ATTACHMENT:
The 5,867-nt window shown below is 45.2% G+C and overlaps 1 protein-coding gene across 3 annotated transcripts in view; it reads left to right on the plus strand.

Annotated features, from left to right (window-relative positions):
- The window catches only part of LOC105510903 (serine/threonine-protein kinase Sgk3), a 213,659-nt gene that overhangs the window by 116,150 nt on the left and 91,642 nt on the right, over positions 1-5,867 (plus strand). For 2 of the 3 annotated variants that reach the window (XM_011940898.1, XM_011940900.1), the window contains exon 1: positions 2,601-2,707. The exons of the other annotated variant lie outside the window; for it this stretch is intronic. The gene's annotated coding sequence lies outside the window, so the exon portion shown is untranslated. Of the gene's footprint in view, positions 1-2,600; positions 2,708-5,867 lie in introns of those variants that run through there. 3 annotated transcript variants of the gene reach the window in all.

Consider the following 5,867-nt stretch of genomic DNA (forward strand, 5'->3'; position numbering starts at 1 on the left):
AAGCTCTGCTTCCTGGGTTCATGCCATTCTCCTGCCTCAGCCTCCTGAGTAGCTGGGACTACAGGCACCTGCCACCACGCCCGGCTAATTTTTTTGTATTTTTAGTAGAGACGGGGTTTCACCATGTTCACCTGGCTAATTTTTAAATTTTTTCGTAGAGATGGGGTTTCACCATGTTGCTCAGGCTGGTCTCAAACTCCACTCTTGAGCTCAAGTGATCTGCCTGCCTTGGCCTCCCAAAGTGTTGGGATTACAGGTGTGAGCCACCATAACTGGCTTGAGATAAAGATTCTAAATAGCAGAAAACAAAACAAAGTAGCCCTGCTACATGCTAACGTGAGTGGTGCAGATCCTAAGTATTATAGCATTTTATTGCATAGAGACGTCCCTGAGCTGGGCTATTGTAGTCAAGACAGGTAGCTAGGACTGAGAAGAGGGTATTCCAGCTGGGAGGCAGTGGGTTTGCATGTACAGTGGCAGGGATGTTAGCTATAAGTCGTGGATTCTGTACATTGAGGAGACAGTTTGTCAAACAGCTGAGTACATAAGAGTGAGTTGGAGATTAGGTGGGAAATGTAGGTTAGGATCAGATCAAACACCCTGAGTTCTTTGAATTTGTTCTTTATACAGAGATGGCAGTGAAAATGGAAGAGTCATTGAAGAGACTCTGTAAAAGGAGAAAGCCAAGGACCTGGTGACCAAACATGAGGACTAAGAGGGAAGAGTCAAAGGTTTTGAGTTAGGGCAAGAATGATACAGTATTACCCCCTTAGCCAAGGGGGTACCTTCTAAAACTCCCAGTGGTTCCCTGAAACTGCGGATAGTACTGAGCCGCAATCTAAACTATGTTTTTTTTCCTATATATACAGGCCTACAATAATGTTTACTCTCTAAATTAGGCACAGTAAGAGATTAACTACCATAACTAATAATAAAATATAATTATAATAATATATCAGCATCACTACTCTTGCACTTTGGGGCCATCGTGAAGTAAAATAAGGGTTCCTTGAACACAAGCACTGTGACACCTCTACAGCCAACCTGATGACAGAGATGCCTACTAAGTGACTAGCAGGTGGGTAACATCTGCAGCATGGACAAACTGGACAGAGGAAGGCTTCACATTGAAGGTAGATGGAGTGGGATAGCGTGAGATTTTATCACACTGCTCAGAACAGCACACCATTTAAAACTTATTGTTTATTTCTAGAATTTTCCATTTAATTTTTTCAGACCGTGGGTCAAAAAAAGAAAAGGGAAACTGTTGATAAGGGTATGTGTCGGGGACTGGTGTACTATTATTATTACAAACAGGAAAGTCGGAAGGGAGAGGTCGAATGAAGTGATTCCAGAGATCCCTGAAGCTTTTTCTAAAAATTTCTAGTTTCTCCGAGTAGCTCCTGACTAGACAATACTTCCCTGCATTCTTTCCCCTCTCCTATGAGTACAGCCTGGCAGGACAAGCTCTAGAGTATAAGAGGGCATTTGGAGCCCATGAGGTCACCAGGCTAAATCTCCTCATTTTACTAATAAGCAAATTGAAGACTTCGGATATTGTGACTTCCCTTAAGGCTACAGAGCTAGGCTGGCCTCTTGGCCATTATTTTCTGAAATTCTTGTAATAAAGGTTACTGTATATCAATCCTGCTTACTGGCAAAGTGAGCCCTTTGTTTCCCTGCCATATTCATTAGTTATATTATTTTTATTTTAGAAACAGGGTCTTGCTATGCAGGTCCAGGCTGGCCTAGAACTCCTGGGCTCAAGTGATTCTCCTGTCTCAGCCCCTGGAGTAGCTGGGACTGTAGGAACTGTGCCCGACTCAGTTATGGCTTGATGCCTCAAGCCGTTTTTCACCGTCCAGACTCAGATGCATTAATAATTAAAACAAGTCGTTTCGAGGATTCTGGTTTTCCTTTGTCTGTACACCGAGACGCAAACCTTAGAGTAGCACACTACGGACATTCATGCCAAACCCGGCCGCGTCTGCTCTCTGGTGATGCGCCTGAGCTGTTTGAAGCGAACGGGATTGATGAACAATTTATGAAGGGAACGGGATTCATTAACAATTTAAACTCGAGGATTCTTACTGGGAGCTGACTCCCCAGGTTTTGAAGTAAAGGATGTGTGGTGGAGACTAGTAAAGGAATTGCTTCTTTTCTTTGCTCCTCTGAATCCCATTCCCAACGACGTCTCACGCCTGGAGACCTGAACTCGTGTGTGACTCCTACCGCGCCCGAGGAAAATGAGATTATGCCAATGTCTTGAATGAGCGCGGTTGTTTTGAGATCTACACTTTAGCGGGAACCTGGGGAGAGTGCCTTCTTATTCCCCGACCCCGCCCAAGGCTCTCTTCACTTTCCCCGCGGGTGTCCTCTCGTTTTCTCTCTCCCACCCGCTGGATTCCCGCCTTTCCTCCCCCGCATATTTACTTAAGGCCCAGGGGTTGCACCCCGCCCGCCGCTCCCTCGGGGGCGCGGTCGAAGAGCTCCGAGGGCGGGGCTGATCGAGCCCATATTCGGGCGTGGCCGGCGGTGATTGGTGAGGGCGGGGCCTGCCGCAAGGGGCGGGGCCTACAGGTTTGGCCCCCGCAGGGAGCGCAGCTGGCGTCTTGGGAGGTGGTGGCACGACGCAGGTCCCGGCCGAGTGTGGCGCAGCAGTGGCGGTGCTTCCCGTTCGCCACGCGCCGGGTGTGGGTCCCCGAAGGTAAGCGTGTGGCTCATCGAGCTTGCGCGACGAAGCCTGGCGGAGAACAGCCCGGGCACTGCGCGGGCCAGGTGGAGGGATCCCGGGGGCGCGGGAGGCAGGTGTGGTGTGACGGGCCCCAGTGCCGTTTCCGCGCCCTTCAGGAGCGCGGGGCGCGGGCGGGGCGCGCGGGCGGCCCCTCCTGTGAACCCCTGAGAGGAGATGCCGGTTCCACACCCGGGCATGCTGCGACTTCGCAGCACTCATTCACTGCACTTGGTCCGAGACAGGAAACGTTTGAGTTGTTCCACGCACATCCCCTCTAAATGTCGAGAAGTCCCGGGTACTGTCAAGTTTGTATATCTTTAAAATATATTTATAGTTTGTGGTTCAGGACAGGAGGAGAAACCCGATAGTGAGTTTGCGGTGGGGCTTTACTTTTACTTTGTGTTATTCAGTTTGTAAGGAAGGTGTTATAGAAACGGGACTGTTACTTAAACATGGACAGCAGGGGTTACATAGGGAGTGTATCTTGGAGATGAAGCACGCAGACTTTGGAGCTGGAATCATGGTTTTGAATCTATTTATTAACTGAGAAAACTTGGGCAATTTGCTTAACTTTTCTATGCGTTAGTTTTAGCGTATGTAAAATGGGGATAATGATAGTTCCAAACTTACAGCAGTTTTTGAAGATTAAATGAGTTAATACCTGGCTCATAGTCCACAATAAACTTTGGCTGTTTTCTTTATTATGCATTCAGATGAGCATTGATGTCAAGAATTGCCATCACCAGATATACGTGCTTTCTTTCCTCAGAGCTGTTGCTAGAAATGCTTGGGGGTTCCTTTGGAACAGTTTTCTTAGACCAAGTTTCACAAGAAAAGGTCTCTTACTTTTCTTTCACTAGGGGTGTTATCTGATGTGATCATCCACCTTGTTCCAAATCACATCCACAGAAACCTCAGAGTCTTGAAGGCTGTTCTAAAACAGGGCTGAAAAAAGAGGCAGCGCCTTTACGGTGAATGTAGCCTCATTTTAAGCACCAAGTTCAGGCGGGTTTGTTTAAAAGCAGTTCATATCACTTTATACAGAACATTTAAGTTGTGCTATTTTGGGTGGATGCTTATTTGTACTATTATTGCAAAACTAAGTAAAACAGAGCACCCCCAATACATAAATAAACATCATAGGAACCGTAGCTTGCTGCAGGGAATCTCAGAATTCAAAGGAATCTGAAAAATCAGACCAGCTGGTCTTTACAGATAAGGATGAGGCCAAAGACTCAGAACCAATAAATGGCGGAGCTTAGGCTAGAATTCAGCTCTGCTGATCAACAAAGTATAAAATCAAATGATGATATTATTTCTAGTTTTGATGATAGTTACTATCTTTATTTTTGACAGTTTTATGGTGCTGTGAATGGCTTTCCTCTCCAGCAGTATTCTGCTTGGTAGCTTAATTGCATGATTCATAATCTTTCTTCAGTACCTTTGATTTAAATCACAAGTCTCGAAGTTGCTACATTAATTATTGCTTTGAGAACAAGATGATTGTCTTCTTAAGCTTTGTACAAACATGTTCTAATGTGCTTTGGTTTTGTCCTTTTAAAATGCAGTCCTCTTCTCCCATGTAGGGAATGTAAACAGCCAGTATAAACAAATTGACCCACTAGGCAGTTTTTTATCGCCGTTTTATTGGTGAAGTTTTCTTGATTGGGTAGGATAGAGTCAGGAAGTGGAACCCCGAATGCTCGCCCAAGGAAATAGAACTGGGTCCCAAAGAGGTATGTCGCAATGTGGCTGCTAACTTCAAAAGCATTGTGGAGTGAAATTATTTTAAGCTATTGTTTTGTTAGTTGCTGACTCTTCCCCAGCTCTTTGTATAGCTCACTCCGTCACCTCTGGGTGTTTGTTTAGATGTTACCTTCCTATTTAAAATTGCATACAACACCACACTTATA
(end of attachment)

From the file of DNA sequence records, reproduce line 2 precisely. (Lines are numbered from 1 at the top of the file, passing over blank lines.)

Annotated features, from left to right (window-relative positions):